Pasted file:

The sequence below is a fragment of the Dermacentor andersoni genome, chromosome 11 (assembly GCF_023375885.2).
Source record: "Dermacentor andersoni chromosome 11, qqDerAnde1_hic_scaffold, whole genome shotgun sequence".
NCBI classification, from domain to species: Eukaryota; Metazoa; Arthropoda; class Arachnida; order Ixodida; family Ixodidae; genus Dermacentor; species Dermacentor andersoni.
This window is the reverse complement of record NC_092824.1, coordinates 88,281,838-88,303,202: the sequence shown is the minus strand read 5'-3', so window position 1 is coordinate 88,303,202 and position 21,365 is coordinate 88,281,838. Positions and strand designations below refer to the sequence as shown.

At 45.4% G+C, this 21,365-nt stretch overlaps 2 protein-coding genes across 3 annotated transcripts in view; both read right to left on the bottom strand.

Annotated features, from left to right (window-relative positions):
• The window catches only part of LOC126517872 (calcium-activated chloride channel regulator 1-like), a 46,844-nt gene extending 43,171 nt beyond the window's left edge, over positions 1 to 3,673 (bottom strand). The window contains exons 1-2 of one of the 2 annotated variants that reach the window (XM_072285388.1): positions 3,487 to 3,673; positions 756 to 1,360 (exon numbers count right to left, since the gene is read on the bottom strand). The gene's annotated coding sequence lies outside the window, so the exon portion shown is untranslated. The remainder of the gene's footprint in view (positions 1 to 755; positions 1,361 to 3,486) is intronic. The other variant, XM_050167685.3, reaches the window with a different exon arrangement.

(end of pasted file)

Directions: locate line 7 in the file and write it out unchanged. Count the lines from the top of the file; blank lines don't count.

• The window catches only part of LOC126517872 (calcium-activated chloride channel regulator 1-like), a 46,844-nt gene extending 43,171 nt beyond the window's left edge, over positions 1 to 3,673 (bottom strand). The window contains exons 1-2 of one of the 2 annotated variants that reach the window (XM_072285388.1): positions 3,487 to 3,673; positions 756 to 1,360 (exon numbers count right to left, since the gene is read on the bottom strand). The gene's annotated coding sequence lies outside the window, so the exon portion shown is untranslated. The remainder of the gene's footprint in view (positions 1 to 755; positions 1,361 to 3,486) is intronic. The other variant, XM_050167685.3, reaches the window with a different exon arrangement.